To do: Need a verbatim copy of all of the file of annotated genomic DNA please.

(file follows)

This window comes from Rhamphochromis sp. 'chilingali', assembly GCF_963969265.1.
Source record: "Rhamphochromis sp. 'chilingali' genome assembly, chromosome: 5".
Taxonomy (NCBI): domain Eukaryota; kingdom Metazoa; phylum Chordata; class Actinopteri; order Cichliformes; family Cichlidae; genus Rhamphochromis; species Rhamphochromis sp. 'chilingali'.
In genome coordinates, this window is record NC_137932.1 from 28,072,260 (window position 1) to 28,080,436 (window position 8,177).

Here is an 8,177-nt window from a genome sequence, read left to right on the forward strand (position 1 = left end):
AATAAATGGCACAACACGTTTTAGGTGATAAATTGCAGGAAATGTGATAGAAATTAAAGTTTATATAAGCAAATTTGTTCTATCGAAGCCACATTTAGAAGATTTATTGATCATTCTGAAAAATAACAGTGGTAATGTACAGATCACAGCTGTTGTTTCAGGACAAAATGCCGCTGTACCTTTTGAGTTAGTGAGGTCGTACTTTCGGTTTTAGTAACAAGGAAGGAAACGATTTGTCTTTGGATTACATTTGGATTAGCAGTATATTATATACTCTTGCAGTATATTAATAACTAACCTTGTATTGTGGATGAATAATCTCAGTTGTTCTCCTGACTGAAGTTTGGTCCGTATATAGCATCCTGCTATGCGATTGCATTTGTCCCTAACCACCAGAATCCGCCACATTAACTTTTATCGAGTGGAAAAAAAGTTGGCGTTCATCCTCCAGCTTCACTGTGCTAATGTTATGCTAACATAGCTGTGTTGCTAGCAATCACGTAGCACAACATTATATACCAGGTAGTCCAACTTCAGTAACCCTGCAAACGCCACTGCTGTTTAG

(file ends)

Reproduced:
This window comes from Rhamphochromis sp. 'chilingali', assembly GCF_963969265.1.
Source record: "Rhamphochromis sp. 'chilingali' genome assembly, chromosome: 5".
Taxonomy (NCBI): domain Eukaryota; kingdom Metazoa; phylum Chordata; class Actinopteri; order Cichliformes; family Cichlidae; genus Rhamphochromis; species Rhamphochromis sp. 'chilingali'.
In genome coordinates, this window is record NC_137932.1 from 28,072,260 (window position 1) to 28,080,436 (window position 8,177).

Here is an 8,177-nt window from a genome sequence, read left to right on the forward strand (position 1 = left end):
AATAAATGGCACAACACGTTTTAGGTGATAAATTGCAGGAAATGTGATAGAAATTAAAGTTTATATAAGCAAATTTGTTCTATCGAAGCCACATTTAGAAGATTTATTGATCATTCTGAAAAATAACAGTGGTAATGTACAGATCACAGCTGTTGTTTCAGGACAAAATGCCGCTGTACCTTTTGAGTTAGTGAGGTCGTACTTTCGGTTTTAGTAACAAGGAAGGAAACGATTTGTCTTTGGATTACATTTGGATTAGCAGTATATTATATACTCTTGCAGTATATTAATAACTAACCTTGTATTGTGGATGAATAATCTCAGTTGTTCTCCTGACTGAAGTTTGGTCCGTATATAGCATCCTGCTATGCGATTGCATTTGTCCCTAACCACCAGAATCCGCCACATTAACTTTTATCGAGTGGAAAAAAAGTTGGCGTTCATCCTCCAGCTTCACTGTGCTAATGTTATGCTAACATAGCTGTGTTGCTAGCAATCACGTAGCACAACATTATATACCAGGTAGTCCAACTTCAGTAACCCTGCAAACGCCACTGCTGTTTAG